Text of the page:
Smear tests or Pap tests As CIN does not usually cause any symptoms, cervical screening, more commonly known as the smear test or Pap test, is the best way to detect abnormal cells before they develop into cervical cancer.

The smear test is not a test for cancer but a method of preventing cancer by detecting early abnormalities which, if found, can be treated before they cause cancer. The smear test involves taking a sample of the cells from the surface of the cervix. These cells are looked at under a microscope to see if there are any signs of abnormalities. Regular smear tests are the best way of preventing cervical cancer. Early detection can prevent about 75 out of every 100 cancers developing. In the UK, all women between the ages of 25 and 64 are eligible for a free smear test. Women aged 25-49 should be tested every three years, women aged 50-64 should be tested every five years. Women aged 65 and over are only screened if they have not had a smear test since age 50 or have had recent abnormal tests.

Although the smear test is the best early detection system, health experts are worried that not enough women are having the test. In the 25-29 age group, only about 7 out of 10 women have the test and the numbers tested are falling.

If CIN is detected, its treatment is usually performed during an outpatient visit to the hospital. Vaccination

Although screening is important it does not detect all pre-cancerous cells or cancer. Vaccination against HPV, together with regular smear tests, is considered to provide women with the best possible protection. There are two vaccines available, Cervarix and Gardasil, which provide protection against HPV16 and HPV18, the two types of virus most likely to cause CIN. Gardasil also offers protection against HPV6 and HPV11, two types of virus responsible for genital warts.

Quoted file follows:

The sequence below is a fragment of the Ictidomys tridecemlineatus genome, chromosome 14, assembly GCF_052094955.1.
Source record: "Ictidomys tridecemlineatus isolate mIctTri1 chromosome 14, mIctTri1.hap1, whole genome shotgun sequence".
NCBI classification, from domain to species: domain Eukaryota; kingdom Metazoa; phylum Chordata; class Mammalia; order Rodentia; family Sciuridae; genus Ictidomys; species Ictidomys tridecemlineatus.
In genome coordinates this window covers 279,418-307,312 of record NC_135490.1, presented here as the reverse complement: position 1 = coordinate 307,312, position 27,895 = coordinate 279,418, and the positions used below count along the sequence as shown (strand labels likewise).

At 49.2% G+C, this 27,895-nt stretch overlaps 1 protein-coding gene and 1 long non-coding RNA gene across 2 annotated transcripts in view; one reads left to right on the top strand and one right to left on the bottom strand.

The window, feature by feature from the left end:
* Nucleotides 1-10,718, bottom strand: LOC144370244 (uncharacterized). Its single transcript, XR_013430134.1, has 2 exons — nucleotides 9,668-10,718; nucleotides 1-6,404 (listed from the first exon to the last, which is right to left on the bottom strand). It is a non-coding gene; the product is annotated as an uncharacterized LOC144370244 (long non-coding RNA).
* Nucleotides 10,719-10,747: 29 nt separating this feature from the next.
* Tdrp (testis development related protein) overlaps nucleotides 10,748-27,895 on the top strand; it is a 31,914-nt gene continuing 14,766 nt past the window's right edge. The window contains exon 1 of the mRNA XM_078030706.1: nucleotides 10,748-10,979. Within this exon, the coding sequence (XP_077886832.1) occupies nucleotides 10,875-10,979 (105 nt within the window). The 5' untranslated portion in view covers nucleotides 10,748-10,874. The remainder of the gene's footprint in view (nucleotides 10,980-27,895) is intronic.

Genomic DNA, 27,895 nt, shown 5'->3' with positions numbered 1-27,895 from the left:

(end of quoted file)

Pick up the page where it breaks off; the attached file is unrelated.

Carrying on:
The vaccines are not a treatment for CIN or cervical cancer, they only offer protection against the types of virus most likely to cause CIN. Consequently, the vaccines are most effective if used before there has been a chance of catching the virus. As HPV is mainly transmitted through sexual intercourse, this means vaccinating women before they become sexually active and before losing their virginity.

In the UK, HPV vaccination using Cervarix is offered to all girls aged 12 to 13. The vaccine is given as a course of three injections over 6 months. Girls aged 13 to 18 who missed the vaccine when the Department of Health introduced the HPV vaccination programme in September 2008 are being offered the vaccine as part of a 2 year catch-up programme.